NASA gets new countdown clock just in time

NASA has a new state-of-the-art space capsule on the launch pad and a new high-tech countdown clock to go with it.

NASA gets new countdown clock just in time

Cape Canaveral: NASA has a new state-of-the-art space capsule on the launch pad and a new high-tech countdown clock to go with it.

The multimedia display was lit up today and counting down the hours, minutes and seconds until Thursday morning's liftoff of Orion on an unmanned orbital test flight. It's the nation's first new spacecraft intended for true outer-space travel by humans since the Apollo moon program.

What better way to usher in this new era of exploration, NASA reasoned, than with the latest flat-screen gizmo.

So last week, down came the countdown clock that dated back to the Apollo 12 moon shot in 1969 and signaled every space shuttle launch for 30 years. And up went the new display in the same exact spot at the Kennedy Space Center press site that, along with the nearby flag pole, had once earned national historic designation.

The new clock is just as long at 26 feet (almost 8 meters), but a foot taller at 7 feet (2 meters).

NASA spokesman George Diller said the old clock, while still working, had become too expensive to fix and maintain. Parts were hard to come by.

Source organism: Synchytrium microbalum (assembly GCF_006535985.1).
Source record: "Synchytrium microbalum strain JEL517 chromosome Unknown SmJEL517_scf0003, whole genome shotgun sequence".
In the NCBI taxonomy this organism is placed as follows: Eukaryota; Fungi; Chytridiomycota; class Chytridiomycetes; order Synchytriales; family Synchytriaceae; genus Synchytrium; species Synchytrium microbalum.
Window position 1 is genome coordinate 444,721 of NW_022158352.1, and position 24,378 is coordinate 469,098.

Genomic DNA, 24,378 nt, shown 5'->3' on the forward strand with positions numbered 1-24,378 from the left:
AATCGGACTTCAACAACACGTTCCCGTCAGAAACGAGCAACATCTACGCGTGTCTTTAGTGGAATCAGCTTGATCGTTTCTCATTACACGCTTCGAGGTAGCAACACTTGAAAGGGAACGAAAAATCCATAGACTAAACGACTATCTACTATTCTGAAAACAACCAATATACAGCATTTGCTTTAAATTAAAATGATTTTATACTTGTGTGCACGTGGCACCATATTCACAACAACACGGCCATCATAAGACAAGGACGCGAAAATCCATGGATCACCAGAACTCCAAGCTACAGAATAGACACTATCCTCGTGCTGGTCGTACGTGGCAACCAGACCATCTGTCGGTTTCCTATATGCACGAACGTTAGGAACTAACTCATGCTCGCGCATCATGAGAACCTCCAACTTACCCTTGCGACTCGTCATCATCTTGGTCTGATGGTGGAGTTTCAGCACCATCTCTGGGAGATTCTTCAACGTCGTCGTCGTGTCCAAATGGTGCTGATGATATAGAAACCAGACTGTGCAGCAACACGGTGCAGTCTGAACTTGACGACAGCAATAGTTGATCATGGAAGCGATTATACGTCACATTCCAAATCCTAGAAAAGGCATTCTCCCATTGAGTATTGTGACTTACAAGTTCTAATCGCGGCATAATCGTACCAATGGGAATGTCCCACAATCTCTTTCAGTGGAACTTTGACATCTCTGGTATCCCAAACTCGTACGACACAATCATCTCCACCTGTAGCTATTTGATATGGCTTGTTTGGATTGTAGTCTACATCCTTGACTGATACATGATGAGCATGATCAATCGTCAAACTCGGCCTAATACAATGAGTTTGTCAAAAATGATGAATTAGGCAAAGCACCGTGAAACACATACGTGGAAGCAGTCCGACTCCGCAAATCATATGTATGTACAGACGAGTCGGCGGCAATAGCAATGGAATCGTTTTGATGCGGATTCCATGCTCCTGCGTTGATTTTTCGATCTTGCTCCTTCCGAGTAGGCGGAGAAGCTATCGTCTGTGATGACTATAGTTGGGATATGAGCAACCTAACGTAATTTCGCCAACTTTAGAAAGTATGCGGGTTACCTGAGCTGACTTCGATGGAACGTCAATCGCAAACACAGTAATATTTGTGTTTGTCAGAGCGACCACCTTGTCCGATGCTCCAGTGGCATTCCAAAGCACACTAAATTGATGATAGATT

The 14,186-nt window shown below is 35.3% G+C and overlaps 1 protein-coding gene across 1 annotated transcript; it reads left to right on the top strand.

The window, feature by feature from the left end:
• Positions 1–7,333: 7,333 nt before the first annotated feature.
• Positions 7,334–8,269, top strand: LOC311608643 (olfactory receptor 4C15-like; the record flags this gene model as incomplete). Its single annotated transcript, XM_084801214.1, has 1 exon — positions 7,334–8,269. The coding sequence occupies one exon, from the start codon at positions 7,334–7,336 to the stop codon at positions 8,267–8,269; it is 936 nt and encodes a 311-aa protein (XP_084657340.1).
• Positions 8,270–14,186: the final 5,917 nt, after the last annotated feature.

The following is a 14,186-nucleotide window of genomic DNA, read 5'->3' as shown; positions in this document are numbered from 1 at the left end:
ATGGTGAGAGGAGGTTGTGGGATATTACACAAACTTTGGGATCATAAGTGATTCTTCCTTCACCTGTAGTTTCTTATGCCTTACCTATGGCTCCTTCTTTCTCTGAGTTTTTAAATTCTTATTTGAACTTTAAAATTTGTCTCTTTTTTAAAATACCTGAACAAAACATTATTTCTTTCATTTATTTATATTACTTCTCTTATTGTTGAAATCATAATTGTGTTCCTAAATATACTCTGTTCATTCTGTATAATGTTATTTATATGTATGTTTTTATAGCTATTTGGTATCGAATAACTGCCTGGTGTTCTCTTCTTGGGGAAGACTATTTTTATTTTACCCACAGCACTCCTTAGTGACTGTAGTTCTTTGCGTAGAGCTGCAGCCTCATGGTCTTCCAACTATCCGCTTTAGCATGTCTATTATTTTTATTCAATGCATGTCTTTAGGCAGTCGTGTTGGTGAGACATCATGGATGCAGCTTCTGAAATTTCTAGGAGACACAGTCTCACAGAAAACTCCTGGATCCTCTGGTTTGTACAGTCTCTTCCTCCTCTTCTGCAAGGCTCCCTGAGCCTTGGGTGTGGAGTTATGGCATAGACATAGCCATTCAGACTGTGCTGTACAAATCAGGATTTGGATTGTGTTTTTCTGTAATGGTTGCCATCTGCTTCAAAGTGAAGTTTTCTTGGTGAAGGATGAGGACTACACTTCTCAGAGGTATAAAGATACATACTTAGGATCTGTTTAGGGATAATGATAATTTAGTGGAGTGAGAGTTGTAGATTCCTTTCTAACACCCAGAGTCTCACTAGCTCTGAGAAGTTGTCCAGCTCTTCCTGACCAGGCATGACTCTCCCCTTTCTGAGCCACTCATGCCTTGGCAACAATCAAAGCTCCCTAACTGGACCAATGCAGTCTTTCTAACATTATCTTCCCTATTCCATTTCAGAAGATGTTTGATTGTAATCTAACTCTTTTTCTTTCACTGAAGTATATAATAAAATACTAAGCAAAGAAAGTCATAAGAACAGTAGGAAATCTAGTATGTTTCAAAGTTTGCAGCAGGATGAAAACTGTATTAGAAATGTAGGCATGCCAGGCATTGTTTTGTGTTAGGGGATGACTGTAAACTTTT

The new USD 280,000 display, similar to those used at sports stadiums, can provide multiple images in addition to the countdown time

Today the countdown numbers ticked down in the lower right corner far smaller than on the old familiar clock. But that's because the left half of the display showed a real-time, close-up image of the Delta IV rocket launch pad. In the upper right corner, the words "Orion Test Flight" showed in red, sandwiched between an Orion emblem and the NASA logo.

NASA took pains to keep the scene basically the same, with the clock and flag pole, according to Diller.

Apollo 17's launch on Dec. 7, 1972, marked mankind's last trip to the moon and the last crewed capsule to leave Earth's immediate vicinity.

This inaugural Orion will carry no crew during the 4½-hour test flight and be confined to Earth orbit. But it will aim for a high point of 5,800 kilometers on the second loop of the planet, setting the spacecraft up for a 20,000-mph (32,200-kph), 4,000-degree re-entry. Splashdown will occur in the Pacific, 600 miles (970 kilometers) southwest of San Diego.

For this launch, a Delta IV rocket will do the heavy lifting.

Future Orions will be launched aboard NASA's still-in-development Space Launch System, or SLS, intended to carry astronauts to asteroids, Mars and beyond.

One plan calls for an asteroid to be corralled in orbit around the moon, so an Orion crew can explore the rock sometime in the 2020s. Mars expeditions would follow in the 2030s.